By Michael E. Miller
By Allie Conti
By David Villano
By Jose D. Duran
By Michael E. Miller
By Allie Conti
By Kyle Swenson
By Luther Campbell
In 1995 Castaños traveled back to Cuba, where he visited Guillermo Fernandez in prison. "I had been to the U.N. High Commissioner in Chile," Castaños said. "And I was constantly lobbying the Chilean ambassador [in Havana] to help Guillermo. One time I went to visit Guillermo. He gave me his prison shirt with his name printed on it, and I gave him the T-shirt I had on. The prison shirt was dirty and smelled bad. I put it on, walked into the [Chilean] embassy and asked to speak to the ambassador."
A few months later Fernandez was deported to Santiago, and his family followed. Fernandez joined Castaños working with the other kickboxers in the Chilean capital. In 1997 Castaños formed a sanctioning organization, the Chilean Full-Contact Federation. By then the team he had envisioned had materialized, fifteen to twenty strong young men, though not all with professional prospects. Castaños and Fernandez felt Julio Vargas had potential, and a promising kickboxer from Havana, 22-year-old Cesar Marnallelis, had just moved to Santiago (his father is Chilean) with a letter of introduction from his trainers, one of whom was Guillermo Gual.
The kickboxers had been training at a giant government-run sports complex, but at one point the team was banned for several months. One of Chile's top sports officials disliked Castaños and Fernandez. "He knew me in Cuba," Castaños said dismissively. "He's a communist. There are a lot of communists in Chile, you know. He insulted me one day in an office, and without even hesitating I hauled off -- boom! -- and hit him hard in the face with my fist. He fell to the floor, stunned. After that we got kicked out of the [sports complex] gym."
For the Cubans it was a bit like the bad old days in Havana, though lacking in fear and quiet desperation. The kickboxers attracted as much attention as possible to their plight, training on the street in front of the gym in pouring rain, picketing, appearing on TV and radio shows. After four months the team was allowed back in.
Castaños and Fernandez, however, had no intention of staying in Chile permanently. This past February they secured visas to compete in a tournament in Orlando. Once here in Miami, the two men sent for their families and applied for U.S. residency. "When Eric went to Miami is when the federation started to decline," explained Vargas, who became the Chilean national kickboxing champion in 1998 and successfully defended his title the same year. "There was a lack of resources, which meant we couldn't buy equipment and things like that. In Chile the government gives very little support for sports; sports are not very important there."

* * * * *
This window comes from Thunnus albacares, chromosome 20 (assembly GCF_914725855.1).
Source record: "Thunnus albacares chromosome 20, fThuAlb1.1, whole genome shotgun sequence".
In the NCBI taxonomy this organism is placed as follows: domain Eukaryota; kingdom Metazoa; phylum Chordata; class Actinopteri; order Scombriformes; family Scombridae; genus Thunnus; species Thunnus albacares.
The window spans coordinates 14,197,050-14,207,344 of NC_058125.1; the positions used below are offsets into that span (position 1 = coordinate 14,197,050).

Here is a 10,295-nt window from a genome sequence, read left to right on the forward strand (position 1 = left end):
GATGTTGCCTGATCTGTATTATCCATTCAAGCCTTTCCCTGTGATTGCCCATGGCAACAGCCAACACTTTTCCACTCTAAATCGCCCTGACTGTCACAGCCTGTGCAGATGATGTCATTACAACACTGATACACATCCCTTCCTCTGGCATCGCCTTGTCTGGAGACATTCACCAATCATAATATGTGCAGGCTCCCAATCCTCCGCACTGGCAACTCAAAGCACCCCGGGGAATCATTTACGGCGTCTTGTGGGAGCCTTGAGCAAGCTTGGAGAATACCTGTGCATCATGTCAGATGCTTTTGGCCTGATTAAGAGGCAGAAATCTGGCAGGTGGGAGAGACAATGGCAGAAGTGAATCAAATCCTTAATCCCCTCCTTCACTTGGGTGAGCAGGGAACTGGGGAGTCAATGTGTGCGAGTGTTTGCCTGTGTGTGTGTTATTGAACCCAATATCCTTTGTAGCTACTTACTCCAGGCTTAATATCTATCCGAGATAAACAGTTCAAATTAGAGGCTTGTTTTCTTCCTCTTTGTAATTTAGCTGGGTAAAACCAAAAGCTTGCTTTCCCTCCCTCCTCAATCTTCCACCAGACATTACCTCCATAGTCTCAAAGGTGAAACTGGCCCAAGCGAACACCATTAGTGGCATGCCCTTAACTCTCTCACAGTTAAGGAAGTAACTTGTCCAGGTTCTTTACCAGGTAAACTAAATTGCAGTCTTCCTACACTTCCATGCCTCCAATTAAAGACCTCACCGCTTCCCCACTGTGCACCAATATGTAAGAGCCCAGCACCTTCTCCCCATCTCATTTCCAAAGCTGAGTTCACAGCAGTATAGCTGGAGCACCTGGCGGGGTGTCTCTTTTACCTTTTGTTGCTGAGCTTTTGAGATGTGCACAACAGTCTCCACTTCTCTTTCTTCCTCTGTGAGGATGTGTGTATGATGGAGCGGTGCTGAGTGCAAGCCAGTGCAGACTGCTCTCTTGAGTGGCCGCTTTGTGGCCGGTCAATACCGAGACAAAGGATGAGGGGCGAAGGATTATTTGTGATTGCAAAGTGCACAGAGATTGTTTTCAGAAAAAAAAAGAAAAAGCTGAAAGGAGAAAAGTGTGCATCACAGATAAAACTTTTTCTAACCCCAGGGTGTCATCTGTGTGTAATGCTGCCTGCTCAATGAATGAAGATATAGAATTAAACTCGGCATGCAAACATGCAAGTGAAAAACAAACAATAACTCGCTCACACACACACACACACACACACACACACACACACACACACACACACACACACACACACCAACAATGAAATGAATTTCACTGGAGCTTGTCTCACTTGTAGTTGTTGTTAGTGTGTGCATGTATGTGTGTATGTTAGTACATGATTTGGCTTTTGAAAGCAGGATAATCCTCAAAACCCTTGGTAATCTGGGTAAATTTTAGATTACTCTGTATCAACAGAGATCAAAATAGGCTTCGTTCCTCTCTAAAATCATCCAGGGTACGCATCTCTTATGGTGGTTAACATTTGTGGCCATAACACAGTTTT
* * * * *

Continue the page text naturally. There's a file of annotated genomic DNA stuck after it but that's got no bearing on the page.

It was mainly for that reason that Vargas, too, dreamed of following Castaños and Fernandez to the United States This past March he flew to Miami on a tourist visa, his plane ticket paid by Castaños. Vargas appeared on both the July 15 and November 19 cards and both times quickly knocked out his opponents. Currently he is ranked No. 2 worldwide by WKO in the 126-pound weight class. "To be a true professional, I had to come here," he said, taking a break from training one recent evening at the Tiger Kickboxing Gym. A small Chilean flag was sewn on to one leg of his satiny green trunks. "Eric and I talked it over and planned everything. My dream is to become a world champion. But the first thing I have to do is bring my family here. I've sent all the necessary [immigration] paperwork to my wife in Santiago." (They have a year-old daughter.) The matter of his own expired tourist visa is being resolved, he added confidently, offering no specifics.
Since Vargas moved to Miami, other kickboxers from the Cuba-Chile connection have joined him here. All have similarly ambitious goals, and at the moment all are operating on faith because, so far, most have little to show for their dedication to the sport. Their faith is fixed not just on their own talents and skills, but on two men who've taken perhaps the biggest risks in the whole endeavor: Jesús Castañon and his son Jesús Sandor Castañon.
This past March the Castañons rented a large first-floor space in a Westchester strip mall. They installed punching bags, mirrored the walls, and named the place Tiger Kickboxing Gym in honor of El Tigre, who is a partner in the enterprise. The younger Castañon, who just turned 23, quit his job selling real estate and began peddling his vision of classy kickboxing shows to prospective sponsors.
Their connection to kickboxing wasn't through sporting expertise but through ties in Cuba. The elder Castañon had lived next door to Guillermo Fernandez in Havana until 1980, when Castañon, his wife, and three-year-old Jesús came to Miami in the Mariel boatlift. "When I was around eight years old, Guillermo was born," recalled the 47-year-old Castañon. "I showed him how to play baseball and basketball. We also did karate together, then I came to the United States, so I left Guillermo. He later became a champion. I've always stayed in touch with him and his family."